The All-Night Vigil (Russian: Всенощное бдение, Vsenoshchnoe bdenie), Opus 37, is an a cappellachoral composition by Sergei Rachmaninoff, written and premiered in 1915. It consists of settings of texts taken from the Russian OrthodoxAll-night vigil ceremony. It has been praised as Rachmaninoff's finest achievement and "the greatest musical achievement of the Russian Orthodox Church". It was one of Rachmaninoff's two favorite compositions along with The Bells, and the composer requested that one of its movements (the fifth) be sung at his funeral. The title of the work is often translated as simply Vespers, which is both literally and conceptually incorrect as applied to the entire work: only the first six of its fifteen movements set texts from the Russian Orthodox canonical hour of Vespers.
The All-Night Vigil was written in less than two weeks in January and February 1915, and was first performed in Moscow in the March of that year, partly to benefit the Russianwar effort. Nikolai Danilin conducted the all-male Moscow Synodal Choir at the premiere. It was received warmly by critics and audiences alike, and was so successful that it was performed five more times within a month. However the Russian Revolution of 1917 and the rise of the Soviet Union led to a ban on performances of all religious music, and on 22 July 1918 the Synodal Choir was replaced by a nonreligious "People's Choir Academy". It has been written that "no composition represents the end of an era so clearly as this liturgical work".
The All-Night Vigil is perhaps notable as one of two liturgical settings (the other being the Liturgy of St. John Chrysostom) by a composer who had stopped attending church services. As required by the Russian Orthodox Church, Rachmaninoff based ten of the fifteen sections on chant. However, the five original sections (numbers 1, 3, 6, 10, & 11) were so heavily influenced by chant that the composer called them "conscious counterfeits".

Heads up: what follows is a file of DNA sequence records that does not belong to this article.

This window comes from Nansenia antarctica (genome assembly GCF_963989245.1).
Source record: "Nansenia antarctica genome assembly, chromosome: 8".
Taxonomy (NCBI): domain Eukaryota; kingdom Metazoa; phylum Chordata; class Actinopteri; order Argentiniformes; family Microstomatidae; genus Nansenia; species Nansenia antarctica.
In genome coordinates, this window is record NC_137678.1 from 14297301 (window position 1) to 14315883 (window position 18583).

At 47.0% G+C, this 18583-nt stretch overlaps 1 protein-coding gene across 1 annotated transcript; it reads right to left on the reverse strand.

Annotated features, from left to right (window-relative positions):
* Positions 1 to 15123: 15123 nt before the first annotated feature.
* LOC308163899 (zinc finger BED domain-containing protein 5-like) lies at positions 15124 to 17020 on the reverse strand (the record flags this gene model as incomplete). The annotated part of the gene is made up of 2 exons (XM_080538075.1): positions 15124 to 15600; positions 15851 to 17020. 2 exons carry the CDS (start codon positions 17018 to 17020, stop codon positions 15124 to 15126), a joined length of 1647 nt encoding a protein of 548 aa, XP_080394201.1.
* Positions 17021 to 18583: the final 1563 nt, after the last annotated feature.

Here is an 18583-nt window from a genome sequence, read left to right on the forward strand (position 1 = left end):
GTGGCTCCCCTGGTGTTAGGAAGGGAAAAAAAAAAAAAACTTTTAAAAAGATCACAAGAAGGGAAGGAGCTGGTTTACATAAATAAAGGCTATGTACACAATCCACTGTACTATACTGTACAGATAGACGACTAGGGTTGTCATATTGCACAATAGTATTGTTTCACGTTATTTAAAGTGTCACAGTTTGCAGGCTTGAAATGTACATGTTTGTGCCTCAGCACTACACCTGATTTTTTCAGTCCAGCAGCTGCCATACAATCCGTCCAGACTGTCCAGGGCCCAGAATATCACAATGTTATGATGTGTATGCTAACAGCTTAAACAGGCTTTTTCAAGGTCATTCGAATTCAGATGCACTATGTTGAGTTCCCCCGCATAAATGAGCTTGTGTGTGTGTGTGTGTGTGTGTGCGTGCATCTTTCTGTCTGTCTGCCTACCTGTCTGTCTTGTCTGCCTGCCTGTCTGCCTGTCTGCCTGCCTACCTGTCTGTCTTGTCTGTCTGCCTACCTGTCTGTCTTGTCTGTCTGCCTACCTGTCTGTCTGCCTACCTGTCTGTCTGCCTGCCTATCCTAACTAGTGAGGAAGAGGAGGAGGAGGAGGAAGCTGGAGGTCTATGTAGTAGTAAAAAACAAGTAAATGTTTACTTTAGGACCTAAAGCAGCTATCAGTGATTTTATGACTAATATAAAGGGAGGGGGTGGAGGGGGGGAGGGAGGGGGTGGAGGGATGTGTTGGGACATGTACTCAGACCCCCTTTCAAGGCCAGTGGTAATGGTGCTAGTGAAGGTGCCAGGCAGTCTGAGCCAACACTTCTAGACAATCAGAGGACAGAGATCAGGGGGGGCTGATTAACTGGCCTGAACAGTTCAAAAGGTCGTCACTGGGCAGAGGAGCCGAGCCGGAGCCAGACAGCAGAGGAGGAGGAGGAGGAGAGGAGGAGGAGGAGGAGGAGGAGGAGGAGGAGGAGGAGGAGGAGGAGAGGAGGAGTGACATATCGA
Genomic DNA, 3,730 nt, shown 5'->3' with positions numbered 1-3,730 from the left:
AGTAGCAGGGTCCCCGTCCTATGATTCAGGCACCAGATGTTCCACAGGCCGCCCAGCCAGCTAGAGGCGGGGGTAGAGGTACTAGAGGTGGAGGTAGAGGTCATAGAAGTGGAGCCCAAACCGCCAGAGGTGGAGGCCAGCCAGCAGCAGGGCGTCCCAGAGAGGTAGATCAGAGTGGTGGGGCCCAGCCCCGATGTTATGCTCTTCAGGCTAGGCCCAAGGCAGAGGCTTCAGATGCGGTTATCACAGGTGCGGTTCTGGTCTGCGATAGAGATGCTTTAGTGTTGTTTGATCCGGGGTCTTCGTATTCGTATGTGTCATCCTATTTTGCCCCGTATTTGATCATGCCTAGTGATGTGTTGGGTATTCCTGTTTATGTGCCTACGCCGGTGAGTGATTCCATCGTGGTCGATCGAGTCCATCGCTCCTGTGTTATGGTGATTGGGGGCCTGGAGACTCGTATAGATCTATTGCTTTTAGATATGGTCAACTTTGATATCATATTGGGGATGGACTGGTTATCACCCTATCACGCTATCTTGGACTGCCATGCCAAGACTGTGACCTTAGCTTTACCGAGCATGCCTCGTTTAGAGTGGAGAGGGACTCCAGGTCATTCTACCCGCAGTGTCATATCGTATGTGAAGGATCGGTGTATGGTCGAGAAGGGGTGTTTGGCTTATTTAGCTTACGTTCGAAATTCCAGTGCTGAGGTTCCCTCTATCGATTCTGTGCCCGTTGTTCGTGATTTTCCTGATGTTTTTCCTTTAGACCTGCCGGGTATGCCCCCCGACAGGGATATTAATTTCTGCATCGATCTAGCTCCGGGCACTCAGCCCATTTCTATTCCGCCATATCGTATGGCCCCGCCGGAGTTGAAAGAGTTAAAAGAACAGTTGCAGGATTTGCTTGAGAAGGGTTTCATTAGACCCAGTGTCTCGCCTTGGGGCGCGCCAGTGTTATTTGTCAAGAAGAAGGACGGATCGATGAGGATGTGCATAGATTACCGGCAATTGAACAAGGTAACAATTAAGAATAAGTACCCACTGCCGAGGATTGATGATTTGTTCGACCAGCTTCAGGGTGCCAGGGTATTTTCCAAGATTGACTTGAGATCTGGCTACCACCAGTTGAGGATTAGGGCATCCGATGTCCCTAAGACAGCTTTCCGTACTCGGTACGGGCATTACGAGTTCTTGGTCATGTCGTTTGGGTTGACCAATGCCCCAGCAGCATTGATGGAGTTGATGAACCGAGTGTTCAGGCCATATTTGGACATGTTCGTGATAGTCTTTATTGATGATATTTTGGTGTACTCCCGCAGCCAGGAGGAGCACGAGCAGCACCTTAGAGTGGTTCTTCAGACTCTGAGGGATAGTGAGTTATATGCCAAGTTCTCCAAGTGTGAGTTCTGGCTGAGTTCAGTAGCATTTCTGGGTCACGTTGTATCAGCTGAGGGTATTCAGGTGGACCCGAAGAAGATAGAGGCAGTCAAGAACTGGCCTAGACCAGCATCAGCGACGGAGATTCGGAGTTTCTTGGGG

The Vigil includes three styles of chant: znamenny (in numbers 8, 9, 12, 13 & 14), a more recitational 'Greek' style (numbers 2 & 15), and 'Kiev' chant - the Ukrainian adaptation of znamenny style (numbers 4 & 5). Before writing, Rachmaninoff had studied ancient chant under Stepan Smolensky, to whom he dedicated the piece. It is written for a four-part choir, complete with basso profondo. However, in many parts there is three, five, six, or eight-part harmony; at one point in the seventh movement, the choir is divided into eleven parts. Movements 4 and 9 each contain a brief tenor solo, while movements 2 and 5 feature lengthy solos for alto and tenor, respectively. The fifth movement Nunc dimittis (Nyne otpushchayeshi) has gained notoriety for its ending, in which the low basses must negotiate a descending scale that ends with a low B flat (the third B flat below middle C). When Rachmaninoff initially played this passage through to Kastalsky and Danilin in preparation for the first performance, Rachmaninoff recalled that:
Danilin shook his head, saying, "Now where on earth are we to find such basses? They are as rare as asparagus at Christmas!" Nevertheless, he did find them. I knew the voices of my countrymen...